84 Lumber to receive $5 million loan
84 Lumber will receive a $5 million low-interest loan from Washington County, Pa., as part of a Housing and Urban Development (HUD) program aimed at maintaining and creating jobs, according to an article in the Pittsburgh Tribune-Review.
The loan will be backed by $10 million of real estate owned by 84 Lumber, including the company’s headquarters and office buildings in Eighty Four, Pa., as well as all of the chain’s retail stores in Washington County. The loan was approved by the county’s commissioners.
“They’ve been a stalwart of the business community for over 50 years,” commissioner Bracken Burns said. “For us to walk away from them in their moment of need would have been unworthy.”
The federal loan will become part of the pro dealer’s $55 million refinancing plan, which also includes a $15 million HUD loan approved last August by the Fayette County commissioners. As with the Washington County loan, 84 used real estate holdings as collateral.
Both loans have better terms than private sector financing. The Fayette County loan, for example, is a 17-year loan that would allow the company to pay interest only on the first two years for the $15 million.
The company is in the middle of refinancing $45 million it borrowed in 2008. The two HUD loans, together with $20 million in financing from Wells Fargo and $5 million from company owner Maggie Hardy Magerko, should be enough to pay off the loan, company spokesman Jeff Nobers told Home Channel News in August. The current balance is $55 million, but the company expects to reduce that balance to $45 million with cash from real estate sales over the next few weeks.
“We hope to have all the [refinancing] completed by November,” Nobers said.
84 Lumber reported $1.4 billion in overall sales for 2009.
Circular of the Week
This week, Westminster, Mass.-based Aubuchon Hardware gets nautical with its “Set Sail for Fall Savings” sale. The maritime play on words aside, the eight-page circular features deals on wood pellets, thermostats and various stoves for managing the temperature in New England homes. Also prominent are chainsaws, rakes and pruning sheers for the falling foliage.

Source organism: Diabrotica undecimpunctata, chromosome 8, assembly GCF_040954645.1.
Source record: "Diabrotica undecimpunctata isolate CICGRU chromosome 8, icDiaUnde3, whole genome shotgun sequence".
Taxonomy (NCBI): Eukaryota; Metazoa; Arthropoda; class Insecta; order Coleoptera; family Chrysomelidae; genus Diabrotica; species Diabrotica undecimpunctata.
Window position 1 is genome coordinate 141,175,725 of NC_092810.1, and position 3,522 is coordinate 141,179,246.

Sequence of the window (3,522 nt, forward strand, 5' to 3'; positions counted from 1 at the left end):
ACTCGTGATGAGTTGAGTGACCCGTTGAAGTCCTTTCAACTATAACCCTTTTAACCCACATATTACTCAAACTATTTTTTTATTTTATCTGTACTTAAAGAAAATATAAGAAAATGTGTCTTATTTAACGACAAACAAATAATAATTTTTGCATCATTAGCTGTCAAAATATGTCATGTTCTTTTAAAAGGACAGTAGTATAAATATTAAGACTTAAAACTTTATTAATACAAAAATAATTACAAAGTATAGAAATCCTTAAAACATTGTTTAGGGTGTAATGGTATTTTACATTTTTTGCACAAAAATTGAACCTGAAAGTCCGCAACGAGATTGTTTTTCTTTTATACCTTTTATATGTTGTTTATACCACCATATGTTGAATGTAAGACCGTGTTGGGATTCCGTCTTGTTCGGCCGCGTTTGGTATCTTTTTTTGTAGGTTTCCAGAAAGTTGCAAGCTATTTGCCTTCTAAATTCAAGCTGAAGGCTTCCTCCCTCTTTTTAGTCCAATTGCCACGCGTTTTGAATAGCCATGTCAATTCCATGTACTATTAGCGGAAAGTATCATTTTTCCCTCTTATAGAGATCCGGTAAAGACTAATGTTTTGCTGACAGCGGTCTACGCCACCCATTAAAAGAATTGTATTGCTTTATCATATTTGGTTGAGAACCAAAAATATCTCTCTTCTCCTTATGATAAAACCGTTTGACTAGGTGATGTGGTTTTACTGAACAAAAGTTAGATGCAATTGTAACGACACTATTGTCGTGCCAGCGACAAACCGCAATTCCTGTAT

• Your choice of Honeywell thermostats or First Alert carbon dioxide detectors for $19.97; • 20% off Fiskars outdoor tools; and • Duraflame Electroheat electric oil filled radiator for $39.97.
The Skinny: Layaway for winter
Snowblowers are a high-ticket item anywhere, but in New England they’re also in high demand, thanks to the kind of snow accumulation that would shock many Americans. Conveniently placed on page eight, right next to a $750 snow blower, the circular points its customers to simple terms: 10% down, no service charge and nine months to pay it off.
LED International brings MagicBulb to U.S.
LED International is promoting what it describes as the world’s first rechargeable light bulb.
Just introduced to U.S. vendors, MagicBulb was developed in Norway. With a lifespan of more than 20,000 hours, it saves up to 90% of energy compared with other bulbs, according to LED International. It can be used in any light fixture, and it’s also portable. Once battery-charged, it can shine up to three hours.
The price point of MagicBulbs ranges anywhere from $25 to $60.
“MagicBulb is an award-winning, patented LED light bulb that has taken off overseas and is now making its grand entrance into the United States market,” says Ron Yiu, marketing director for LED International U.S., a division of the Norway-based LED Electronics International AS that developed MagicBulb. “The response has been so overwhelming since we introduced the MagicBulb in Europe and Asia in late 2009.”
The product has garnered a number of awards, including a Gold Medal from The 19th China National Invention Exhibition, September 2010; and IWIS Medal at the International Warsaw Invention Show 2009.